Wendy Elliott's father left home for war when she was just six days old. He left before even having the chance to hold his newborn daughter in his arms, and never made it home.
Her mother never recovered from the trauma, becoming an alcoholic and never speaking about her late husband. Ms Elliott said she later grew to understand the "impacts of war".
She wouldn't talk about him with me either.Wendy Elliott
"It had quite an impact on me, but I didn't realise at the time," Ms Elliott told onlookers during Monday's Remembrance Day service at the newly renovated memorial at Tathra overlooking the Pacific Ocean.
"War can affect people in many ways.
"I never knew my grandfather either. He died from injuries he received at Gallipoli one year after the war."
Remembrance Day was inaugurated by King George V in 1919 to mark the end of the First World War on November 11, 101 years ago. For many like Ms Elliott, who wears her relatives medals on her chest, it's a day to think about all of the men, women and children who don't return home from war.
In almost fortuitous circumstances, Ms Elliott's father's voice was immortalised on an old cardboard record. The recording was made while troops were in New York, headed to an unknown fate on the European frontline.
"It's the only time I've ever heard his voice. I was an adult by then and it was a bit tingly, and proved to me he did exist and have a life," the 76-year-old said.
"Him not being there was all I knew. It was sad, my mum never really got over it. She wouldn't talk about him with me either."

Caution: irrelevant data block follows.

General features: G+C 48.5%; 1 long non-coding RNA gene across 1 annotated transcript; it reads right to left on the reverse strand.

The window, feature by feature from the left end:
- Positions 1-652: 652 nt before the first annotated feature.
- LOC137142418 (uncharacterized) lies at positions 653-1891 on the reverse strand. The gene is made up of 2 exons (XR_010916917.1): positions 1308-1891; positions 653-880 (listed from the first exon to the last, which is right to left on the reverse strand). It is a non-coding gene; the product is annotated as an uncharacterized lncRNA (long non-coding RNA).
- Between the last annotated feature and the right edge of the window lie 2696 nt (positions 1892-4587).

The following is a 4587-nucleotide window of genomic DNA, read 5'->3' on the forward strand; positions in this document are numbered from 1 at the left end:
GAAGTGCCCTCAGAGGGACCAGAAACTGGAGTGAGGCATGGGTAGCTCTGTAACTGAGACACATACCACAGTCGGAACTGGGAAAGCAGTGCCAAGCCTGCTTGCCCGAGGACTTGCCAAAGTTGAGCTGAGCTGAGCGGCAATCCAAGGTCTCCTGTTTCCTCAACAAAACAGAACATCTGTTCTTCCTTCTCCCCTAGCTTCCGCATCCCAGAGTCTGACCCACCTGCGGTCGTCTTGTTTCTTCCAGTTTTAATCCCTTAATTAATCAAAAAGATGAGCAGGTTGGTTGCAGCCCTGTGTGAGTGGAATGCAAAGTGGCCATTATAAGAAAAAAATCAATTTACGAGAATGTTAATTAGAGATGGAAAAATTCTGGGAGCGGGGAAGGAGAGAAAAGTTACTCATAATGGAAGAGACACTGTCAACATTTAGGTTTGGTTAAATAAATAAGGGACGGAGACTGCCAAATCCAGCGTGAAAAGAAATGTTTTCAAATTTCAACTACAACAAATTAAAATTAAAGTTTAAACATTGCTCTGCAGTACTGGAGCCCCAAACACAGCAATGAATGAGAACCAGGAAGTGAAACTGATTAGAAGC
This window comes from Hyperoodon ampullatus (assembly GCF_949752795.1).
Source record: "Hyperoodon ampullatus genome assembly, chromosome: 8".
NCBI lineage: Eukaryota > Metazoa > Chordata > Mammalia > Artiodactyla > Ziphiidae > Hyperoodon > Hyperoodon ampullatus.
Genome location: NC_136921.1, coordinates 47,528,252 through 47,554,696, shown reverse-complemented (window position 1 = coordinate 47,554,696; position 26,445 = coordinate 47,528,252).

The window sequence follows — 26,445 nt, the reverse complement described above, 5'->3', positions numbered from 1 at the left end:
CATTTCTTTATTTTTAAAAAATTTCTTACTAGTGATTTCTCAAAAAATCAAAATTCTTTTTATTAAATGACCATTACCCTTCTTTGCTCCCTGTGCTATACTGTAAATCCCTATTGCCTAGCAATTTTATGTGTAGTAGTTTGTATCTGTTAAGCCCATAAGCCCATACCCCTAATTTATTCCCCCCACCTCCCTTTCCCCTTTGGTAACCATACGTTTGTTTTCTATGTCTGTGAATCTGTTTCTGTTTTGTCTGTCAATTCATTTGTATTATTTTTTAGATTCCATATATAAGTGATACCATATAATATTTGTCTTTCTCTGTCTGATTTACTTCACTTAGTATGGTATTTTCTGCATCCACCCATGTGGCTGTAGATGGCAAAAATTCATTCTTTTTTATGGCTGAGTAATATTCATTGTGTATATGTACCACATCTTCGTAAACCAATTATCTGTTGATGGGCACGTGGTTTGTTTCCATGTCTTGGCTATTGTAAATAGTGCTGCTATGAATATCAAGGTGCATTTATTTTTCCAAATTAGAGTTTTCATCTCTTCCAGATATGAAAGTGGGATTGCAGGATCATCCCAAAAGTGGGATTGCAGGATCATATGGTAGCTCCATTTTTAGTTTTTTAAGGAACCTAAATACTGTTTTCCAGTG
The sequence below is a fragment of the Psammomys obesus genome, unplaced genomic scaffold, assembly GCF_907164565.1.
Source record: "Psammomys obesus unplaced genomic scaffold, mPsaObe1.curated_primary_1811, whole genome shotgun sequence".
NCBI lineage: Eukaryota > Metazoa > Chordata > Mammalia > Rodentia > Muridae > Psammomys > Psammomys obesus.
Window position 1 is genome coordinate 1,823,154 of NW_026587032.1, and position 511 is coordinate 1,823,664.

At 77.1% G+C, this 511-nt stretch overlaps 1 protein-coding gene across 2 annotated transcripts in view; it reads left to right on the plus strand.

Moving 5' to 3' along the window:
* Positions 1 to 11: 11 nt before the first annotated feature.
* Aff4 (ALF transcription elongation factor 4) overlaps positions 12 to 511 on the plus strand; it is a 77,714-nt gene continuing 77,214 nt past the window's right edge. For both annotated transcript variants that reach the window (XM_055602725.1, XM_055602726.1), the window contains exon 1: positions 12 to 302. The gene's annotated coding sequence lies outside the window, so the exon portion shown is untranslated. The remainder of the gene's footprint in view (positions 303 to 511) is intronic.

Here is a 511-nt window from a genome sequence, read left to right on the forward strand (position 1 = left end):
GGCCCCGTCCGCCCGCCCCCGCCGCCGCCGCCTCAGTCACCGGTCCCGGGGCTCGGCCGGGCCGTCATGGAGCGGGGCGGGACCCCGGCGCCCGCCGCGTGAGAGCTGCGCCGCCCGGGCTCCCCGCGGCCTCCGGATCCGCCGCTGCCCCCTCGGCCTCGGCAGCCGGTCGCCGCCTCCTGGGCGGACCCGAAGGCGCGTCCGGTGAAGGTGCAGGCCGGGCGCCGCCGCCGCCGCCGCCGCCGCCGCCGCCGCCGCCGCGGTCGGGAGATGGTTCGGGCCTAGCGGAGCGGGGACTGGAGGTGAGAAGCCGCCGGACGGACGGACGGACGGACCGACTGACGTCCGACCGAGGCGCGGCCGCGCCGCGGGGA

He was tragically shot down by German fighter planes over Holland during the Second World War, clipping a farm house with his wings before crashing into a forest near Oirschot.
His body was buried in a communal grave in the forest, and she once visited with the town's mayor as she sought to know as much as she could about a man she never met.
"I went back 50 years after his death and you could still see in the forest where he crashed into the trees," she said.
"I also really got to find out about my father when I saw his possessions that were sent back, like tennis rackets and cigarette lighters, so he was a smoker."
War left her grandmother a widow at 29 and her mother a widow at just 27. Luckily her husband returned home from the Vietnam War after being stationed in the Philippines.
She said she decided to tell her story, as it was a "good message for the kids", who she said "may not value having their fathers around".
Resident John Seckold said he had recently returned from the scene of The Battle of the Somme, after searching for the location where his father was shot and injured on November 9, 1917.
Just months before he died, he took Mr Seckold aside, lifted his shirt,showing him the three scars on his shoulder caused by bullets. He had come within inches of death.
"There was a little bit of emotion about it," Mr Seckold said.
Tathra RSL sub-branch member Allen Collins said it was important for school children to attend the memorial as the town's elders are "fading away", with three club members passing away over the last 12 months.
He said his first Remembrance Day in 1971 was attended by one man and his dogs.
"There were more dogs than men," he said.